COBRA Subsidy Gets (Yet Another) ExtensionPrint PDF
Last Thursday, Congress passed the Continuing Extension Act of 2010, which will extend the period of time during which participants may become eligible for the COBRA subsidy program through the end of May.
The COBRA subsidy program enables an “assistance eligible individual” (AEI) who pays 35% of the COBRA premium for health coverage continuation to have the remaining 65% paid by the coverage provider for up to fifteen months, who is then reimbursed through a tax credit. With the enactment of the new law, AEIs will be defined as employees (and their beneficiaries) who between September 1, 2008 and May 31, 2010 became eligible for COBRA continuation coverage due to an “involuntary termination” of employment or due to a reduction of hours that rendered the employee ineligible for the employer’s health plan and who were later terminated involuntarily on or by May 31, 2010.
The extension enables those participants involuntarily terminated from employment prior to June 2010 to receive the COBRA subsidy upon their election to continue coverage and timely payment of their 35% premium share. It is important that individuals affected by the change, such as employees terminated in April or May 2010, be alerted to their eligibility under the new law. To review our earlier advisories about the mechanics of the COBRA subsidy and other amendments to the law, please click here.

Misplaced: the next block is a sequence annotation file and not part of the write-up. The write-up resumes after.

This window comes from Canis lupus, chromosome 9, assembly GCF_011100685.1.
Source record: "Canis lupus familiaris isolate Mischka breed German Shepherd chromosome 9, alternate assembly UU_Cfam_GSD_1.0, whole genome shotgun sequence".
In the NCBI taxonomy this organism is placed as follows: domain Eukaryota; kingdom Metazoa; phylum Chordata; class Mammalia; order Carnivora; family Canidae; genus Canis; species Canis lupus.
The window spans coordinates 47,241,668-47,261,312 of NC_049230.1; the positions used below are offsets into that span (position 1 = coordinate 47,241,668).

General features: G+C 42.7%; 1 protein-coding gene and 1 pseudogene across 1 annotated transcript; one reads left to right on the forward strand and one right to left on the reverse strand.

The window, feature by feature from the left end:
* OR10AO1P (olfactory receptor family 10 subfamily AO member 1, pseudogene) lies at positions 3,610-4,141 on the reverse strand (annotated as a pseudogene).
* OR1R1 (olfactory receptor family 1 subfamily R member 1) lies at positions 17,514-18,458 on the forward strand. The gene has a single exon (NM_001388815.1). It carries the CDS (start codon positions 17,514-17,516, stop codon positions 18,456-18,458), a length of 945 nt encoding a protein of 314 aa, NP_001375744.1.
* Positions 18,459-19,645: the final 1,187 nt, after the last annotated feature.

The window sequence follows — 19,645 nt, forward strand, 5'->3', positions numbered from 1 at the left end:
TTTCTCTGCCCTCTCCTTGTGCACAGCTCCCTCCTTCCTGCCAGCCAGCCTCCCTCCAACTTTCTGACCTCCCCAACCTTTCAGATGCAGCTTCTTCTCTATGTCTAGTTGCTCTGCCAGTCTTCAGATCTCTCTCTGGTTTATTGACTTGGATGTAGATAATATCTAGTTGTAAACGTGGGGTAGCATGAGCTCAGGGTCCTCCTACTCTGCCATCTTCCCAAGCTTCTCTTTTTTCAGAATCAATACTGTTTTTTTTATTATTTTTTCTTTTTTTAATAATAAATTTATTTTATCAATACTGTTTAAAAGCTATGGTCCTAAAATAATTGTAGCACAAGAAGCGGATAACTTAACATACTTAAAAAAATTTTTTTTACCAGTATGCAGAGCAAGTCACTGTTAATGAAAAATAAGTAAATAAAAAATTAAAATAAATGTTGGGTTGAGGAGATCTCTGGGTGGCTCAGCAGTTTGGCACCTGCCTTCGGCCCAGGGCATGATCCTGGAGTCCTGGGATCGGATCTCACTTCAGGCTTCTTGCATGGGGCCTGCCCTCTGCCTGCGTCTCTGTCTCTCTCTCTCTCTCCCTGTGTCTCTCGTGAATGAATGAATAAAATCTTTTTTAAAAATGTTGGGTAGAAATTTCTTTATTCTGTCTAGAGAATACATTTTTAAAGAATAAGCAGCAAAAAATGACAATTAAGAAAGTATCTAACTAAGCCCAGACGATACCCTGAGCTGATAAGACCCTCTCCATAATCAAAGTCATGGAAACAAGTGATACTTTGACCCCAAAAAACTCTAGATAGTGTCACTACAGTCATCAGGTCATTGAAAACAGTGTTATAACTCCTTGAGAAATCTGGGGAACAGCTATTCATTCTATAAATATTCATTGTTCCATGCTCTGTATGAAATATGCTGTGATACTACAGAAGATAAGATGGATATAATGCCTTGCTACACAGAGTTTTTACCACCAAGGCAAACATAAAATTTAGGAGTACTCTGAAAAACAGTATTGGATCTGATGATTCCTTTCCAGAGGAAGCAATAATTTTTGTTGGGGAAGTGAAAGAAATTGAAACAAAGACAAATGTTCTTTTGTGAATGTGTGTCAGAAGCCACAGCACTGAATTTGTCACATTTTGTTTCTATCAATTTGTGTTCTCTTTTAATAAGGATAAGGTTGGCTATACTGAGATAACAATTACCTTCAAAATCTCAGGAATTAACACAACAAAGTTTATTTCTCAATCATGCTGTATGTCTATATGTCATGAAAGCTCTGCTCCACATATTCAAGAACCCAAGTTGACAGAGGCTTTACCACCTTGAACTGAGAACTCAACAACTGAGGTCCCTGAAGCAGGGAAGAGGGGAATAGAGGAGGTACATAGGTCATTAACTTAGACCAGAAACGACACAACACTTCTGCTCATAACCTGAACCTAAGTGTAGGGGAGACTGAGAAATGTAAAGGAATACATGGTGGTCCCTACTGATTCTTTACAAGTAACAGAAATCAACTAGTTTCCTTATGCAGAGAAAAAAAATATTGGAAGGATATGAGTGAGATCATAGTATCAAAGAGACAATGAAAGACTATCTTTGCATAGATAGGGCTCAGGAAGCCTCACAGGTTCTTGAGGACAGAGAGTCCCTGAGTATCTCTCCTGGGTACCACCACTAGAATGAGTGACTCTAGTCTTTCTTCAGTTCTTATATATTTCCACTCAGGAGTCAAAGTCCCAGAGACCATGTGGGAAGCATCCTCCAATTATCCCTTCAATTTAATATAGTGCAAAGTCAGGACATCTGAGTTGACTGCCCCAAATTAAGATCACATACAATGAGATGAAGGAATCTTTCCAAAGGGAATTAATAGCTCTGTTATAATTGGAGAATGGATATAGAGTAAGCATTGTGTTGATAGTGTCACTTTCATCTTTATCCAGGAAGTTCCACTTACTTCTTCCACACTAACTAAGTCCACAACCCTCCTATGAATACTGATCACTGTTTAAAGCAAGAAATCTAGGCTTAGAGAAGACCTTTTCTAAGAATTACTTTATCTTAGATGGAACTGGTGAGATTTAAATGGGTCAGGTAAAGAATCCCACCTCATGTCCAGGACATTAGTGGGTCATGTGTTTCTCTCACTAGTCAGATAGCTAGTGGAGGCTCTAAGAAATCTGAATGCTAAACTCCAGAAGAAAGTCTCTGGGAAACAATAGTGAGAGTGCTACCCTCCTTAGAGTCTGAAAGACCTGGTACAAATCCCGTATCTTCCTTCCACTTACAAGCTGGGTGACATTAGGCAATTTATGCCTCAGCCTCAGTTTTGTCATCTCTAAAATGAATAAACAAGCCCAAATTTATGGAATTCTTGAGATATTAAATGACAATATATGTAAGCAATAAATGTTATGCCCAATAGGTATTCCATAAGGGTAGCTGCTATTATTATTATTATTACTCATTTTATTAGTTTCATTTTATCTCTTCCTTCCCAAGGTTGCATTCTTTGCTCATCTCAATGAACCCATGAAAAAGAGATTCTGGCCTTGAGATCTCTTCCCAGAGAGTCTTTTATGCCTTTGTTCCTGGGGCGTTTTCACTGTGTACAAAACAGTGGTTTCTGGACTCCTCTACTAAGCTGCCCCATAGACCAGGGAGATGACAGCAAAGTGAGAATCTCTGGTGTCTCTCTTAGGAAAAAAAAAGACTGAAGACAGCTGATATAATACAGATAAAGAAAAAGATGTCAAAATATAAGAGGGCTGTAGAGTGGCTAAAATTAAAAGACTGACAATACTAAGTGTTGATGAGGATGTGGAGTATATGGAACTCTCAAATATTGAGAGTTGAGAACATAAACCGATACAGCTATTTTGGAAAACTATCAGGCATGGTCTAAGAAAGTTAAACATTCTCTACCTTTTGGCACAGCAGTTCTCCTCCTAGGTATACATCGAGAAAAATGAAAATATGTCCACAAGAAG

The new law did not alter the maximum period of fifteen months during which an eligible participant can receive the subsidy. The fifteen month maximum period is due to expire in May 2010 for those individuals who have been receiving the COBRA subsidiary since its rollout in March 2009. The imminence of this subsidy period expiration for the first wave of AEIs suggests that Congress may consider additional changes to the COBRA subsidy program in the near future.
For more information or assistance with respect to COBRA compliance, the COBRA subsidy or its extension or other employment and employee benefit matters, please contact a member of Nutter McClennen & Fish LLP’s Labor, Employment and Benefits practice group.
This update is for information purposes only and should not be construed as legal advice on any specific facts or circumstances. Under the rules of the Supreme Judicial Court of Massachusetts, this material may be considered as advertising.